01/19/2015 03:30 EST | Updated 03/21/2015 05:59 EDT

Eclectic fare of Tofino's SoBo Restaurant can be recreated at home with cookbook

TORONTO - What happens when a classically trained chef whose heart lies in street and ethnic food from around the world ends up cooking out of a truck?

For Lisa Ahier, her popular food truck won over Tofino, B.C., locals and got her a celebrity fan. Then came a busy restaurant. Now, a cookbook.

The chef, who trained at the Culinary Institute of America and did a stint as executive chef of Cibolo Creek Ranch in Texas, the state of her birth, drew on her southwestern culinary roots in launching her restaurant SoBo, derived from Sophisticated Bohemian.

Using locally sourced, seasonally inspired ingredients from family-owned producers, her cuisine has "been called a lot of different things through time. I've never quite figured out what it is. Some people say it's grassroots gourmet. I'm cooking for Tofino, so it's all over the map," Ahier said during a visit to Toronto.

The new "SoBo Cookbook: Recipes from the Tofino Restaurant at the End of the Canadian Road" (Appetite by Random House, 2014) is filled with stunning photographs showcasing the spectacular area.

"I love Tofino, I love it, love it, love it, and I want the world to love it too and that's why we made it a big part of the book," she says.

Jeremy Koreski, who specializes in nature and surf photography, took the pictures. They didn't use a food stylist or special lighting, striving to keep the effect natural.

The book has a celebrity endorsement, with a glowing foreword written by friend and Canadian songstress Sarah McLachlan.

Ahier and McLachlan formed a bond when their eldest daughters were learning to crawl. Ahier had just started her business in 2003 and the musician, who has a second home in the area, used to drop by the taco stand for lunch.

"I would have never asked in a million years, and she wrote this beautiful introduction about the realness of the place and the heart and soul of the community and the restaurant. I couldn't be more honoured to have had her do that. It was extremely generous," says Ahier.

Her menu is driven by the fish, seafood, cheeses and organic vegetables she obtains from local producers and is geared toward a community of active outdoors people, such as surfers and kayak- and whale-watch guides.

"They like healthy eating and it has to be economical for them because these are young people — the average age is 34 — so there's not a lot of extra income for them. ... They're also our community's big world travellers during the off-season. ... They come back craving all these flavours around the globe. So I'll take the farm products and try to integrate those global influences into our food."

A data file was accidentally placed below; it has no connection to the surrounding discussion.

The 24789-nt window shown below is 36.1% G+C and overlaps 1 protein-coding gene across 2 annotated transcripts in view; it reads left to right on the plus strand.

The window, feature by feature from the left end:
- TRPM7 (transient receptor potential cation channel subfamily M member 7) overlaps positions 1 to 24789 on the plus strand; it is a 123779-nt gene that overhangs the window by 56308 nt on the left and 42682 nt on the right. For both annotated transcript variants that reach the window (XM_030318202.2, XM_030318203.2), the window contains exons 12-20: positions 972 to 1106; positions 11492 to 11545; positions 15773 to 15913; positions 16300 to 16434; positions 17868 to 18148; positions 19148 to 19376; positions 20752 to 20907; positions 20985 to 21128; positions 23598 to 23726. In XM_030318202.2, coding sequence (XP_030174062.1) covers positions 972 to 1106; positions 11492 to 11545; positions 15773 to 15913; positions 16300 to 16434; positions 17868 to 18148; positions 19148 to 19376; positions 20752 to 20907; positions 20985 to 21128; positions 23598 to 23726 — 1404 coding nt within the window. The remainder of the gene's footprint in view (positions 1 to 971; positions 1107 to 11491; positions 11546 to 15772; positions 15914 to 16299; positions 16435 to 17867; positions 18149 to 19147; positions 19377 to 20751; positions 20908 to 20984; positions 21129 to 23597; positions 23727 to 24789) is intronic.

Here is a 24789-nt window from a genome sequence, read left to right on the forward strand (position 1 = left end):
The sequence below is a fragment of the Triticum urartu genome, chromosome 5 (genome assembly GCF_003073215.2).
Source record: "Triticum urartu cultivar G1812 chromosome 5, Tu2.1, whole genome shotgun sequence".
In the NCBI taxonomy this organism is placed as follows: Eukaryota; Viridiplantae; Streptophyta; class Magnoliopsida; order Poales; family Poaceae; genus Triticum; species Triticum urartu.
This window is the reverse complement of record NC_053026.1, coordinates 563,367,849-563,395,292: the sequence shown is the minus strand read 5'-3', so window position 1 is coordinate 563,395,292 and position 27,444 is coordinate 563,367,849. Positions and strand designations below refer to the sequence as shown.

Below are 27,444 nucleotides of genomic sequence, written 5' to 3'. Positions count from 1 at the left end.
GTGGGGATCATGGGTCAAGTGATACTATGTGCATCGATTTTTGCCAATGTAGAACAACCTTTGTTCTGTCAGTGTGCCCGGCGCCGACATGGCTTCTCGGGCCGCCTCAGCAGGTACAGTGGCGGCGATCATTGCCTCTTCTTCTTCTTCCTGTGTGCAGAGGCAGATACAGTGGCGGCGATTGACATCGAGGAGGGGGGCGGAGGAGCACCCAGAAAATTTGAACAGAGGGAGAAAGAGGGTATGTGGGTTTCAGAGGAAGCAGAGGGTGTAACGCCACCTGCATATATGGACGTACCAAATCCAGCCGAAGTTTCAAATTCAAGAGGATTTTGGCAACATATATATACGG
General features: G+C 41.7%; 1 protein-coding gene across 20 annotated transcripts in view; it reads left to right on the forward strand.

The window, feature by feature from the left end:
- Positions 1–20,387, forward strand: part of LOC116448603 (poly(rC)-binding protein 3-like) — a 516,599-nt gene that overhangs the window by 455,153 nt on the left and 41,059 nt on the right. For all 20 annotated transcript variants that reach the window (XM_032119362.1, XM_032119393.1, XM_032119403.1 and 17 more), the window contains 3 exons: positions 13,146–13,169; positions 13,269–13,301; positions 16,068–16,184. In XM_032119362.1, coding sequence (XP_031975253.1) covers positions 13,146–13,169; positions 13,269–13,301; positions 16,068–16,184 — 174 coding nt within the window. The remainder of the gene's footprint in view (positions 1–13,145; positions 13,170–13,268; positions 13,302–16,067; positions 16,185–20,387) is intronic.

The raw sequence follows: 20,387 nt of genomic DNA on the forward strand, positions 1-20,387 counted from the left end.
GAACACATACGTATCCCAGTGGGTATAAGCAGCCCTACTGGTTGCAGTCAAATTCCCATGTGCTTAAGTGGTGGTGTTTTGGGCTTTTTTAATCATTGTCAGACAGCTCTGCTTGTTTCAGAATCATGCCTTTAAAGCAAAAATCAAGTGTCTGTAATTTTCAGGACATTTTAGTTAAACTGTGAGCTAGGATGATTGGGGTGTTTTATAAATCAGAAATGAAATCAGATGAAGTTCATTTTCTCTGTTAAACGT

Ahier, 54, loves foraging for wild food when she has time but usually depends on others who show up at her back door with ingredients. In the early days, she didn't know what to do with seaweed when it was presented. Now it's a part of her repertoire.

"Right now the big thing for me ... is gooseneck barnacles. Oh, my goodness, gooseneck barnacles. Hello, world. This is fantastic. And they're just growing on the rocks," she says.

"They look like an ET finger, that wrinkled long finger of his. ... It's very intriguing and odd, but it's very sweet and there's not a lot of meat to it so it is definitely a little bit of work to it, which I think makes it better. Slow down and savour the food. Buttery, meaty. It reminds me of conch a little bit, but it's more tender."

Gooseneck barnacles are good in curries and any dish where you would use steamed clams or mussels, though her favourite way to eat the sustainable wild food is simply with white wine and butter, "kind of like oysters for me."

"There's nothing much better than a good raw oyster. You can cook it in a thousand different ways, but if I got my last oyster of my life I'm going to take it naked," she says.

"I sort of feel the same way about gooseneck barnacles. It's just so lovely on its own and so unique that I'm going to take it with as little dressing as possible."

Ahier is content with her lifestyle of cooking and being near her family and home. She says she can't see herself moving from Tofino or starting another restaurant.

"I feel like I'm synonymous with SoBo. It's fulfilling what I need right now and has for a long time and I can't see in the future changing much about it at all. It's just the lifestyle and living the life."

— Follow @lois_abraham on Twitter.